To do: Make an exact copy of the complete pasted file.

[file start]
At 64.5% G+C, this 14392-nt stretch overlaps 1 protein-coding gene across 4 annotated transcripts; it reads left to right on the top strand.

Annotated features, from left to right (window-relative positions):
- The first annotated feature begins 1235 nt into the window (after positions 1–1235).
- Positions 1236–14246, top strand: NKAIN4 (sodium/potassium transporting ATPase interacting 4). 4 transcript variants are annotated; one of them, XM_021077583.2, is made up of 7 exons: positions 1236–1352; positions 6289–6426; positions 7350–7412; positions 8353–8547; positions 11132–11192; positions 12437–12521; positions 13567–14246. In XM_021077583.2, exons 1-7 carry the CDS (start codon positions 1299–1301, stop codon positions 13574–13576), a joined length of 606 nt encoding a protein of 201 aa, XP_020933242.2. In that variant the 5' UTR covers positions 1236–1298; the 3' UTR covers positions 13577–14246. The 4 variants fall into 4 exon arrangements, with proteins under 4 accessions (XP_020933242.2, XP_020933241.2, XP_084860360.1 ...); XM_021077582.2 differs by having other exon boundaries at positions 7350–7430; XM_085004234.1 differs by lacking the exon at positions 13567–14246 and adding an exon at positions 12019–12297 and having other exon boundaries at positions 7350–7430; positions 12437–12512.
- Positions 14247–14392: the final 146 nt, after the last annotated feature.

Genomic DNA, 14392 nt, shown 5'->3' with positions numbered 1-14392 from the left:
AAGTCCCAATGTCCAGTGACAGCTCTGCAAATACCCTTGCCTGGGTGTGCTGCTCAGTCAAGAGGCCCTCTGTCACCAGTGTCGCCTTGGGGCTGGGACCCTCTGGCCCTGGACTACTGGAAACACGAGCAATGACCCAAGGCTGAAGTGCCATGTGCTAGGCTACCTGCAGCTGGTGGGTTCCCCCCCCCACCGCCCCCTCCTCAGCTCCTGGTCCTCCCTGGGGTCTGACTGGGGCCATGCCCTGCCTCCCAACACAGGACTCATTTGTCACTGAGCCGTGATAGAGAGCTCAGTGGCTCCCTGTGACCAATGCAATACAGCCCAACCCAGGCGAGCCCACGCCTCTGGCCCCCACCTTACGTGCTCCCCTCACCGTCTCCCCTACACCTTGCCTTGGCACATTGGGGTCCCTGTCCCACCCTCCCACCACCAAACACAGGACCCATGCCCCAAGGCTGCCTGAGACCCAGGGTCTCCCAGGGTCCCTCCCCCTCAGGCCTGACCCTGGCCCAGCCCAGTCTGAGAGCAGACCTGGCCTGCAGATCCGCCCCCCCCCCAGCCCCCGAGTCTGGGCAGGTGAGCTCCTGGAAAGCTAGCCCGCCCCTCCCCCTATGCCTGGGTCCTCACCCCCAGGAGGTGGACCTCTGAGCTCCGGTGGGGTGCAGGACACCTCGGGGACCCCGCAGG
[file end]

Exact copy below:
At 64.5% G+C, this 14392-nt stretch overlaps 1 protein-coding gene across 4 annotated transcripts; it reads left to right on the top strand.

Annotated features, from left to right (window-relative positions):
- The first annotated feature begins 1235 nt into the window (after positions 1–1235).
- Positions 1236–14246, top strand: NKAIN4 (sodium/potassium transporting ATPase interacting 4). 4 transcript variants are annotated; one of them, XM_021077583.2, is made up of 7 exons: positions 1236–1352; positions 6289–6426; positions 7350–7412; positions 8353–8547; positions 11132–11192; positions 12437–12521; positions 13567–14246. In XM_021077583.2, exons 1-7 carry the CDS (start codon positions 1299–1301, stop codon positions 13574–13576), a joined length of 606 nt encoding a protein of 201 aa, XP_020933242.2. In that variant the 5' UTR covers positions 1236–1298; the 3' UTR covers positions 13577–14246. The 4 variants fall into 4 exon arrangements, with proteins under 4 accessions (XP_020933242.2, XP_020933241.2, XP_084860360.1 ...); XM_021077582.2 differs by having other exon boundaries at positions 7350–7430; XM_085004234.1 differs by lacking the exon at positions 13567–14246 and adding an exon at positions 12019–12297 and having other exon boundaries at positions 7350–7430; positions 12437–12512.
- Positions 14247–14392: the final 146 nt, after the last annotated feature.

Genomic DNA, 14392 nt, shown 5'->3' with positions numbered 1-14392 from the left:
AAGTCCCAATGTCCAGTGACAGCTCTGCAAATACCCTTGCCTGGGTGTGCTGCTCAGTCAAGAGGCCCTCTGTCACCAGTGTCGCCTTGGGGCTGGGACCCTCTGGCCCTGGACTACTGGAAACACGAGCAATGACCCAAGGCTGAAGTGCCATGTGCTAGGCTACCTGCAGCTGGTGGGTTCCCCCCCCCACCGCCCCCTCCTCAGCTCCTGGTCCTCCCTGGGGTCTGACTGGGGCCATGCCCTGCCTCCCAACACAGGACTCATTTGTCACTGAGCCGTGATAGAGAGCTCAGTGGCTCCCTGTGACCAATGCAATACAGCCCAACCCAGGCGAGCCCACGCCTCTGGCCCCCACCTTACGTGCTCCCCTCACCGTCTCCCCTACACCTTGCCTTGGCACATTGGGGTCCCTGTCCCACCCTCCCACCACCAAACACAGGACCCATGCCCCAAGGCTGCCTGAGACCCAGGGTCTCCCAGGGTCCCTCCCCCTCAGGCCTGACCCTGGCCCAGCCCAGTCTGAGAGCAGACCTGGCCTGCAGATCCGCCCCCCCCCCAGCCCCCGAGTCTGGGCAGGTGAGCTCCTGGAAAGCTAGCCCGCCCCTCCCCCTATGCCTGGGTCCTCACCCCCAGGAGGTGGACCTCTGAGCTCCGGTGGGGTGCAGGACACCTCGGGGACCCCGCAGG